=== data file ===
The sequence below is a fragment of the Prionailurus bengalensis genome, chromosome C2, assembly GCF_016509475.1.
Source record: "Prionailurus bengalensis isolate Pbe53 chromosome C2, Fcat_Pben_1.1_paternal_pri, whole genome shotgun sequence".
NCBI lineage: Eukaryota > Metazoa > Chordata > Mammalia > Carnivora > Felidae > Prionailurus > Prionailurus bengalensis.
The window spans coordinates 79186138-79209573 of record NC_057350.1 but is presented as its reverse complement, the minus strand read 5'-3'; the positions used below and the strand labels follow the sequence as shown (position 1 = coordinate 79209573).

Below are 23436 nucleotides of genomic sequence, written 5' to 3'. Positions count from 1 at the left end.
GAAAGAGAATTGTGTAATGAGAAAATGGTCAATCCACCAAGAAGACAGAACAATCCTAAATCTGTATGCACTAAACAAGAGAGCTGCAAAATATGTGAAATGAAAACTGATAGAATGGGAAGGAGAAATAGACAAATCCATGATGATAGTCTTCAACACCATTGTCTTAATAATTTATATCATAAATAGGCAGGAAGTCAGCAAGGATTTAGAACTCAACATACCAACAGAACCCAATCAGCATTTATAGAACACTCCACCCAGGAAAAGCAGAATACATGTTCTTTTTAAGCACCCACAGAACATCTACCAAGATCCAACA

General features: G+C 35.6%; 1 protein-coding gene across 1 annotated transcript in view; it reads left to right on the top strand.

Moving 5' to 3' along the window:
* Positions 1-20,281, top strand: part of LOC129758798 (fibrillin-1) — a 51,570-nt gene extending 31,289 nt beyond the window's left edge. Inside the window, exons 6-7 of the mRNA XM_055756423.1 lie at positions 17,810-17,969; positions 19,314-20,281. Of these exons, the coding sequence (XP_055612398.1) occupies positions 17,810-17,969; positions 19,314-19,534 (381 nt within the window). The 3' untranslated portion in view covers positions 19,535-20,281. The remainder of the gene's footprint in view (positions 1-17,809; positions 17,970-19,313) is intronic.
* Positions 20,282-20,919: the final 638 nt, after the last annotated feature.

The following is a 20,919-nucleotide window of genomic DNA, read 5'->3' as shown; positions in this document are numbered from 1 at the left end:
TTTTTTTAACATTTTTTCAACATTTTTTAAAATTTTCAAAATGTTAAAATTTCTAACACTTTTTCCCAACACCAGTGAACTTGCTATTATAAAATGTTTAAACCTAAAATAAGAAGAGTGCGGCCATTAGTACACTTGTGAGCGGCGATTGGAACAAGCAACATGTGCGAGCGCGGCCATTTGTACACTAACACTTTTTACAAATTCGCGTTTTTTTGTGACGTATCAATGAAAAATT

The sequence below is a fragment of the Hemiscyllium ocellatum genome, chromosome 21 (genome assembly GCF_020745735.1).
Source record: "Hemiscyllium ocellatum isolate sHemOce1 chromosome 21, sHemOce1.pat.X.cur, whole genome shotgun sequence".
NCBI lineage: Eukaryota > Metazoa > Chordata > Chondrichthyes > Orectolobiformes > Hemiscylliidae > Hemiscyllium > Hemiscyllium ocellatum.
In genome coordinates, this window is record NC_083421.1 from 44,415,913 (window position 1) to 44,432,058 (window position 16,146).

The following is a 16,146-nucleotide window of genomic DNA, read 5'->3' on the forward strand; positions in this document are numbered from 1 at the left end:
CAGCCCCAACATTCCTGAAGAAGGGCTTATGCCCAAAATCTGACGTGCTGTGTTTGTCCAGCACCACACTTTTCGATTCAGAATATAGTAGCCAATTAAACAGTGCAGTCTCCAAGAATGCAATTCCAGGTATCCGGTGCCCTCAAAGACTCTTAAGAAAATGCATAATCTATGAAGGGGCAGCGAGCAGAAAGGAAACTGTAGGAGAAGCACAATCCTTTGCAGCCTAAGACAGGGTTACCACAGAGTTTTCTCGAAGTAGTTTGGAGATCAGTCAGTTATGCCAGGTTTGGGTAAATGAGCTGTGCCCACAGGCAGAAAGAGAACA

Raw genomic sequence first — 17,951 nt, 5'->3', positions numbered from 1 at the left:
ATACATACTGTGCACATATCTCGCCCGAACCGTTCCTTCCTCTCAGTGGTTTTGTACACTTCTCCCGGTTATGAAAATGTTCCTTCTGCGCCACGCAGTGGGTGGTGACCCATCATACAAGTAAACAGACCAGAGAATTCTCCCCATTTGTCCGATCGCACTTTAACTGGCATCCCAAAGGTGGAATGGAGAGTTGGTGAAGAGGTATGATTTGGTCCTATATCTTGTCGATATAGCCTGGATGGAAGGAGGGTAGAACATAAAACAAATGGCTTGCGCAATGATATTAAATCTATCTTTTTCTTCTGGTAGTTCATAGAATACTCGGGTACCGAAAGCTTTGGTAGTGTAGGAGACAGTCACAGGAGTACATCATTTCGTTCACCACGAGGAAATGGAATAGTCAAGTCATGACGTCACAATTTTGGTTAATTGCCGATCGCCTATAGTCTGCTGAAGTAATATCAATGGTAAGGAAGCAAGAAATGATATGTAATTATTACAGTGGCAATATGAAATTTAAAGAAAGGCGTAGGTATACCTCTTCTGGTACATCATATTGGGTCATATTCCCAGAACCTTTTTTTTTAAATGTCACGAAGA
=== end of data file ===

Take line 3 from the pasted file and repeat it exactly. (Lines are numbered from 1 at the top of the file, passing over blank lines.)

NCBI lineage: Eukaryota > Metazoa > Chordata > Mammalia > Carnivora > Felidae > Prionailurus > Prionailurus bengalensis.